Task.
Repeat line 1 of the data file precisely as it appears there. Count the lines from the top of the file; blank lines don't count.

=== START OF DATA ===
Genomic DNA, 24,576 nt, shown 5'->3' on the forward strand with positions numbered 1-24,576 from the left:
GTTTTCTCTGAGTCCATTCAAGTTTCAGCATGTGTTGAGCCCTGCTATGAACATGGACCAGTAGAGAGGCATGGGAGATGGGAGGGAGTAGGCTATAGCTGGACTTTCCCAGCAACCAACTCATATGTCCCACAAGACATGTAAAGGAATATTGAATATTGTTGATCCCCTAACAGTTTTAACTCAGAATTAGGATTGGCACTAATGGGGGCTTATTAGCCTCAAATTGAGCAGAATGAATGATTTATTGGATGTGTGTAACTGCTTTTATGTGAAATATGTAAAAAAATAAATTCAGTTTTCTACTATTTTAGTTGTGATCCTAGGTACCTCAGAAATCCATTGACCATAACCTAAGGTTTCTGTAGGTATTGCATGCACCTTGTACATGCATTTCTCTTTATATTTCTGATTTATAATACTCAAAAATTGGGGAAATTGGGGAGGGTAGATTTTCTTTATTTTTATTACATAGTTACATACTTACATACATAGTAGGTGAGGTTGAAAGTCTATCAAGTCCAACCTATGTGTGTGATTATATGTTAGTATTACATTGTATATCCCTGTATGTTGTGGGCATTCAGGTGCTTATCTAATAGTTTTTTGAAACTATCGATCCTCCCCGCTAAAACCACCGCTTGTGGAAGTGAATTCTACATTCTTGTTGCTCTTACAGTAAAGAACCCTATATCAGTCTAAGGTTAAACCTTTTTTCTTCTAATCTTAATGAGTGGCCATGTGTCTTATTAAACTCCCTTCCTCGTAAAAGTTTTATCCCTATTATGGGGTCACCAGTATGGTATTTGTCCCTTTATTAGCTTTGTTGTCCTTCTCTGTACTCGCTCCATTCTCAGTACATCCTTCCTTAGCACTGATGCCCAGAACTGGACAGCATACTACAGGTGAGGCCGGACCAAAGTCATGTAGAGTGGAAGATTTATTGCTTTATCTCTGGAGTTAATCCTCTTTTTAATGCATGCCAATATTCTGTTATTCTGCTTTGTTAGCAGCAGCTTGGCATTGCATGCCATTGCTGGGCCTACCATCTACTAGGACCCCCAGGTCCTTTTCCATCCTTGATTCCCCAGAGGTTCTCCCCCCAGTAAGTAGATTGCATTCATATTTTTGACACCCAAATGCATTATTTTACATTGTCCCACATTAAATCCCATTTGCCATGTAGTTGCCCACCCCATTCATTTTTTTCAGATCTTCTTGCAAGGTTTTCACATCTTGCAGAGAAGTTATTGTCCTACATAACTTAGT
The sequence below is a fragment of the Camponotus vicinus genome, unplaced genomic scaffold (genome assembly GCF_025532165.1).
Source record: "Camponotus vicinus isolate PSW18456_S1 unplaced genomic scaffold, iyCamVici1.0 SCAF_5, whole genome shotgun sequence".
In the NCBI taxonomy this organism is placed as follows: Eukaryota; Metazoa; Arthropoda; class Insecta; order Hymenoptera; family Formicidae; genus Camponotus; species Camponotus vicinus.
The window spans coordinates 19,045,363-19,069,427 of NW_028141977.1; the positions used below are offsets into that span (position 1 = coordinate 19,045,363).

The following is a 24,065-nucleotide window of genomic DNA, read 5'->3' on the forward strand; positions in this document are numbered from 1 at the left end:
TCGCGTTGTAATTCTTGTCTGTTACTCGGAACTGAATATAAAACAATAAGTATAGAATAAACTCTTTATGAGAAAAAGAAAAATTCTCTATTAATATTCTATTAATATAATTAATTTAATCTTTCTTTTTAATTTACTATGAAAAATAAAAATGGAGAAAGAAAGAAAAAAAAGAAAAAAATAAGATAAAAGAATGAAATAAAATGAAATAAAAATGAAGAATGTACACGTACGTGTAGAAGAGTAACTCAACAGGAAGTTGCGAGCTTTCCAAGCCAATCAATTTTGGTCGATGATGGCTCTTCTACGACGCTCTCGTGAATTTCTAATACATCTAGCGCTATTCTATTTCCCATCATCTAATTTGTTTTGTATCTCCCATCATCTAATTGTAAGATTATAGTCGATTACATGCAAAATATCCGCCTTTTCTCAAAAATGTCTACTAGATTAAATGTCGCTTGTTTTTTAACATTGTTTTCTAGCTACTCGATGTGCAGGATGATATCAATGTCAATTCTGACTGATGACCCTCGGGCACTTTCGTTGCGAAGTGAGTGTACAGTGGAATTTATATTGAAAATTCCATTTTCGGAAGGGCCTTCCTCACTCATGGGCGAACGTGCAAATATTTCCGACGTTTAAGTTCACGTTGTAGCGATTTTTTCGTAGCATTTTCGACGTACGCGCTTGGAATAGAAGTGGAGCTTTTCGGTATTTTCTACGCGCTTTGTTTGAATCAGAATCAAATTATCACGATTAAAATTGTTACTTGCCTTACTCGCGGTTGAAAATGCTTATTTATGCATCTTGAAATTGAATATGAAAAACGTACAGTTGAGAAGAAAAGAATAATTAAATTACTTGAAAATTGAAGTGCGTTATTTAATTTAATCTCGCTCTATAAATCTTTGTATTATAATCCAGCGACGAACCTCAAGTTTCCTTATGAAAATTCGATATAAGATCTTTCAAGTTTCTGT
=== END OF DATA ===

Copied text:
Genomic DNA, 24,576 nt, shown 5'->3' on the forward strand with positions numbered 1-24,576 from the left: